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Old March 27, 2011, 09:50 PM   #1
greentick
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44 Russian

I am looking for info on a 44 Russian revolver that belongs to my father in law, and has been in his family since the train-robber days. My wife will inherit it eventually and it will be passed on to one of our 5 kids. It was originally purchased by train engineer for protection and was even borrowed by a sheriff at some point who shot a n'er-do-well in the foot with it.

My father in law has recently fired it with some black powder/not-so-smokeless powder, but could not find any cases or loaded cartridges tonight. He has asked me to look into reloading for it and I am trying to verify that it is what it is.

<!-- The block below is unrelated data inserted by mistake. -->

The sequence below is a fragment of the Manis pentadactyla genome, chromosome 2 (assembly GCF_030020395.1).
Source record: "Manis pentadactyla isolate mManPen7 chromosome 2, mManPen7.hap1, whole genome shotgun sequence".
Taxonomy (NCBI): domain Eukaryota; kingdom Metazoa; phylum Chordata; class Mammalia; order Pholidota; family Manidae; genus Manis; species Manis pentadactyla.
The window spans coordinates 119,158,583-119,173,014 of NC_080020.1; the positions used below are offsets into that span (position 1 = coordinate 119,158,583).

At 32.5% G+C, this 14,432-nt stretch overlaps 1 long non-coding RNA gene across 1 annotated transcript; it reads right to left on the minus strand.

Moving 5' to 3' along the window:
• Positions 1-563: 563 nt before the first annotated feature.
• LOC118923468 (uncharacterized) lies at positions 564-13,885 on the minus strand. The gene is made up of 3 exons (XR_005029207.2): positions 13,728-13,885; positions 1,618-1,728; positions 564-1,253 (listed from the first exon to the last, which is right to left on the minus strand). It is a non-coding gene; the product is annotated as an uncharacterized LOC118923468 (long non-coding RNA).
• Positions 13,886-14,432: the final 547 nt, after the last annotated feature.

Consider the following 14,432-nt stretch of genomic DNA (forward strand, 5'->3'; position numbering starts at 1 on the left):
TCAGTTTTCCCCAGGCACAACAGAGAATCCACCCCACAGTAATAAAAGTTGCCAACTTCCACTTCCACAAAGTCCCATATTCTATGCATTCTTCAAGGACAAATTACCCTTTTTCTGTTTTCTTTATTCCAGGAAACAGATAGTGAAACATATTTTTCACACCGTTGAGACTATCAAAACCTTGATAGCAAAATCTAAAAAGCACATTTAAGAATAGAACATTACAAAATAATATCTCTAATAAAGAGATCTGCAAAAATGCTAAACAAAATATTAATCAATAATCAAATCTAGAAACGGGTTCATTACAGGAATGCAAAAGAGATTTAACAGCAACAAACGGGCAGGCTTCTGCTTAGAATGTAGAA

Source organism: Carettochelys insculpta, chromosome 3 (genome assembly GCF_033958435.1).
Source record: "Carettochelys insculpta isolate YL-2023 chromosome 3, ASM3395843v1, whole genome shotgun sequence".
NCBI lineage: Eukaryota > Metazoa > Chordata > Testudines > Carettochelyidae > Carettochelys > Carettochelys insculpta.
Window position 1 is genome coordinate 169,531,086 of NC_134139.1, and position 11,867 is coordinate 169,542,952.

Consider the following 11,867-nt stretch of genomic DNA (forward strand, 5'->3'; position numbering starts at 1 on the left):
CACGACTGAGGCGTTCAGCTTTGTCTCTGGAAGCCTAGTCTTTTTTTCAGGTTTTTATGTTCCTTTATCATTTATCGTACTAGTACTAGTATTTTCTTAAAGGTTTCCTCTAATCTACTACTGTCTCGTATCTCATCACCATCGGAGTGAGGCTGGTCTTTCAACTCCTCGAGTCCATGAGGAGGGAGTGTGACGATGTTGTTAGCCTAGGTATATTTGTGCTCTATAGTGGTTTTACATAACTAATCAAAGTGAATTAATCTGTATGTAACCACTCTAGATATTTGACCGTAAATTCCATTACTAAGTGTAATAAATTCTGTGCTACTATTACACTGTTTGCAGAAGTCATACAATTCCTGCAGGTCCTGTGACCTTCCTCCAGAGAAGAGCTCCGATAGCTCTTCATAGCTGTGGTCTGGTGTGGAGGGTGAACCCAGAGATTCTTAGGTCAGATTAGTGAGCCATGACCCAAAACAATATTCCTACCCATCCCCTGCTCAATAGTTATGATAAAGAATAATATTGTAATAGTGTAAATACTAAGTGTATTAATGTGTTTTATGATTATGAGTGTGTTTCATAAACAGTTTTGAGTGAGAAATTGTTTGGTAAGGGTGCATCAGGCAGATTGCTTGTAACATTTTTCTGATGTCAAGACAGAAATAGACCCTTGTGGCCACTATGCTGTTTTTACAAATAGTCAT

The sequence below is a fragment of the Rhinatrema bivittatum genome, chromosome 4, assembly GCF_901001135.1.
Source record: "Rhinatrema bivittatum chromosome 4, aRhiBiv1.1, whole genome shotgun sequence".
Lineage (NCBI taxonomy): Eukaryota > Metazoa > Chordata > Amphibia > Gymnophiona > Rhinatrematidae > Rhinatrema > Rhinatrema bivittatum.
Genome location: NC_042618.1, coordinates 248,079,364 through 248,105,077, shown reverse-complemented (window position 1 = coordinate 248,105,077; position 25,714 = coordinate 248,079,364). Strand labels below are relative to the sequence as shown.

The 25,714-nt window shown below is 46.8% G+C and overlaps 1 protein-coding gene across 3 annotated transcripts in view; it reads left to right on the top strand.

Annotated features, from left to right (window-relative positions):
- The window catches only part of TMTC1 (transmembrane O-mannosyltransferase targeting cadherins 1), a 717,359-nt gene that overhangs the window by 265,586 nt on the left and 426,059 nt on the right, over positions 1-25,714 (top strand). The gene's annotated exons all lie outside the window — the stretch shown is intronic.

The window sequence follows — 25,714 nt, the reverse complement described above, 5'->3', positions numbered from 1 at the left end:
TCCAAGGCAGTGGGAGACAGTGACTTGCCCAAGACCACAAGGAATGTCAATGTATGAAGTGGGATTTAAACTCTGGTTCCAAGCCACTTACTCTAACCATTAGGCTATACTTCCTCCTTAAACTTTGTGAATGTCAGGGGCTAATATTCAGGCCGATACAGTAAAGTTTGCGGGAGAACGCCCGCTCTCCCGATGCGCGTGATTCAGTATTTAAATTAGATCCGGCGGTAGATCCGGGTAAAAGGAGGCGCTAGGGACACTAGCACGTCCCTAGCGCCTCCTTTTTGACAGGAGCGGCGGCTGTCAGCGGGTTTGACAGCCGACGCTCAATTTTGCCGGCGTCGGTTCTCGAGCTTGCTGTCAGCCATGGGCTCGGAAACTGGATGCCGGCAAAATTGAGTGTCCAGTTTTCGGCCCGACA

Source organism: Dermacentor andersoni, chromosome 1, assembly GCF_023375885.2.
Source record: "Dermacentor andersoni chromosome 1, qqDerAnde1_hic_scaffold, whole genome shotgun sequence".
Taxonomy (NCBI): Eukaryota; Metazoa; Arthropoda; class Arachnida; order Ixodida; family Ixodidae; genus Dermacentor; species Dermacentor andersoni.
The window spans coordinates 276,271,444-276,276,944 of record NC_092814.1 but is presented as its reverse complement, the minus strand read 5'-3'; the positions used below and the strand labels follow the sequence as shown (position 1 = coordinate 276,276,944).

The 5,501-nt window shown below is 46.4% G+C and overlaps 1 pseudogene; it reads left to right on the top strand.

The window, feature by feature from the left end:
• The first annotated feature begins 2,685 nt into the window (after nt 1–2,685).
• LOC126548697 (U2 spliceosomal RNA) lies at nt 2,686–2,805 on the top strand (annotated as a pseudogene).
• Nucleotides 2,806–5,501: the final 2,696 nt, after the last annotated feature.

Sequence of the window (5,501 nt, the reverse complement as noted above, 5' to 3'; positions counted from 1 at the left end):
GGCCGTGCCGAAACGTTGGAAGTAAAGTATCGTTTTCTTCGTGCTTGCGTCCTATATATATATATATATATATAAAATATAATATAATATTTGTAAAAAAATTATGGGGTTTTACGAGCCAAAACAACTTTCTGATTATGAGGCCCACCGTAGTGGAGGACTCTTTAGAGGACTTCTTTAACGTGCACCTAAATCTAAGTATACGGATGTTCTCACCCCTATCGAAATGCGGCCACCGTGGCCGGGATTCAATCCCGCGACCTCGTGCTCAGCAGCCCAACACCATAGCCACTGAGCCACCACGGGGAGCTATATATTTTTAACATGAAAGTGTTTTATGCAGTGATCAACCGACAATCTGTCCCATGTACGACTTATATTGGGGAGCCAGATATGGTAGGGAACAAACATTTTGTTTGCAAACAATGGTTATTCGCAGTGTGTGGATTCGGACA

External markings:

Along the barrel rib: Smith&Wesson Springfield Mass USA Pat Jul 10.60, Jan 17, Feb 17, July 11.65 & Aug 24.69 (copied exactly, July is spelled both as July and Jul)

Over the cylinder: US (perpendicular to the text above)

Base of the grip: 2xxx


Any info is appreciated...
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Old March 27, 2011, 10:25 PM   #2
Jim Watson
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You show a S&W First Model American, made 1870-1872.
Standard caliber was .44 American, not Russian but there were surely some rechambered for the more modern caliber. Some second models were shipped from S&W in .44 Russian instead of .44 American but I don't know about first models.